Voting with Their Feet
UC employees have been encouraged to use the Internet to register a vote of no confidence in University of California President Mark Yudof. There are several things that are striking about this online voting experience.
The first is that there are -- not surprisingly -- two choices. And yet that paucity of available forms of expressing preferences of political opinion for deliberative purposes need not be the case. As Chris Kelty has argued, computational media make possible many kinds of civic participation in which choices could be ranked or apportioned in much more complicated and nuanced ways. Dissatisfaction with Yudof's performance seems to be organized along a continuum in which it would be helpful to separate those with strong feelings from those who are only mildly irritated.
The second is that the ballot is written in three languages: English, Spanish, and Chinese. Members of the UC community tend to reflect some of the rich diversity of the state, and these are likely the top home languages among the current student population, even if the business of the university tends to be conducted almost entirely in English.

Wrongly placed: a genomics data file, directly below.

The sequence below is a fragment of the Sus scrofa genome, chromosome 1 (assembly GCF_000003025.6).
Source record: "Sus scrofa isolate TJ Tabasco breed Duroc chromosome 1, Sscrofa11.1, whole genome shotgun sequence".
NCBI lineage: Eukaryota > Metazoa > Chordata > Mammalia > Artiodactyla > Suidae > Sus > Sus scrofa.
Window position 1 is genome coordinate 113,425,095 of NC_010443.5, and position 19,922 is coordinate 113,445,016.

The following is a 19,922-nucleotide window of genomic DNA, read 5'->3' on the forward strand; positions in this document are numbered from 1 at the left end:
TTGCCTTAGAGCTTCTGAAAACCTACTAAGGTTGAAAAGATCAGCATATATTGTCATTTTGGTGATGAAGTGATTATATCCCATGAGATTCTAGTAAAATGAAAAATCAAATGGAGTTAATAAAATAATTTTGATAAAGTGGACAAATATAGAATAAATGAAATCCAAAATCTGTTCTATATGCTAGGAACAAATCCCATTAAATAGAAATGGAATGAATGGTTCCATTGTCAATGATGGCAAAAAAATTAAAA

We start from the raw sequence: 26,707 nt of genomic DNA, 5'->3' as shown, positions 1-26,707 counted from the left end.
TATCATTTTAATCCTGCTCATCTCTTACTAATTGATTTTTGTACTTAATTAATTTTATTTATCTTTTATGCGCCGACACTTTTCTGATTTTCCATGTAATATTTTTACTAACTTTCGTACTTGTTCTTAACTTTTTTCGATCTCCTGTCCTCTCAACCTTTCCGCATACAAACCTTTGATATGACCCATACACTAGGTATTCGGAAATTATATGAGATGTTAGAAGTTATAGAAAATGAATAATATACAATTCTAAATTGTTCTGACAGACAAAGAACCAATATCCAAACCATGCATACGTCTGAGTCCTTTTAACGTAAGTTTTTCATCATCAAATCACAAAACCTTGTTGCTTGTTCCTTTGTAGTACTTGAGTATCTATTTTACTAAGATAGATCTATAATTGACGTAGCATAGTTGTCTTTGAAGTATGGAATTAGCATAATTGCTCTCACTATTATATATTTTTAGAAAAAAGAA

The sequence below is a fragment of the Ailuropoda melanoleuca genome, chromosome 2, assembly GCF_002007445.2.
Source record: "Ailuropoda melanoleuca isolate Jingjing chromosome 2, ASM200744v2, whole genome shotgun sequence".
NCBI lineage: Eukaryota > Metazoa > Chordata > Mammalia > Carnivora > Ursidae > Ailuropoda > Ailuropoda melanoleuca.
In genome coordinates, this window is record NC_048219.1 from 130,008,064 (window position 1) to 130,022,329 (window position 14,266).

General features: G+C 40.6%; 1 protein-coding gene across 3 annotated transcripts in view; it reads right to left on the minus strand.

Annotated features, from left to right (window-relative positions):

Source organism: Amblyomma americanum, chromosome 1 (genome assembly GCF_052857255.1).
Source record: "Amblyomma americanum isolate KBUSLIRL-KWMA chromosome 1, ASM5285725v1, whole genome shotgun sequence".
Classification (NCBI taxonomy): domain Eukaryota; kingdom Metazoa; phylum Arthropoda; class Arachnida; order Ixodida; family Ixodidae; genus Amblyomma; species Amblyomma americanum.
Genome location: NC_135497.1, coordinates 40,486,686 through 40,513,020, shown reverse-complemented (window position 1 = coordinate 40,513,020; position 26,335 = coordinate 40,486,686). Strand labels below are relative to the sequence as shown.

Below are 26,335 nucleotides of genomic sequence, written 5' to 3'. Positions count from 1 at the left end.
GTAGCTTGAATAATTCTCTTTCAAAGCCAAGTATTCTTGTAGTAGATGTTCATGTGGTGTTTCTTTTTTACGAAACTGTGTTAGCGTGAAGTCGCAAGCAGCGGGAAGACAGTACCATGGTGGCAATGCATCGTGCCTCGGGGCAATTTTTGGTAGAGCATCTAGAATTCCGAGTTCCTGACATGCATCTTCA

The third is that there is no authentication mechanism for verifying votes. Although UC students and employees have distinct network IDs, each campus uses a different system, so it would be difficult to provide a login for all ten campuses. Yet this potentially allows people to cast votes in the name of colleagues, students, and university employees who aren't actually participating in the system.
Meanwhile Yudof is encouraging UC grads, affiliates, and community members to Share Your Story by generating online form letters that express their gratitude for the tremendous social and economic mobility that the UC system provides and that makes it such a rich asset for the state.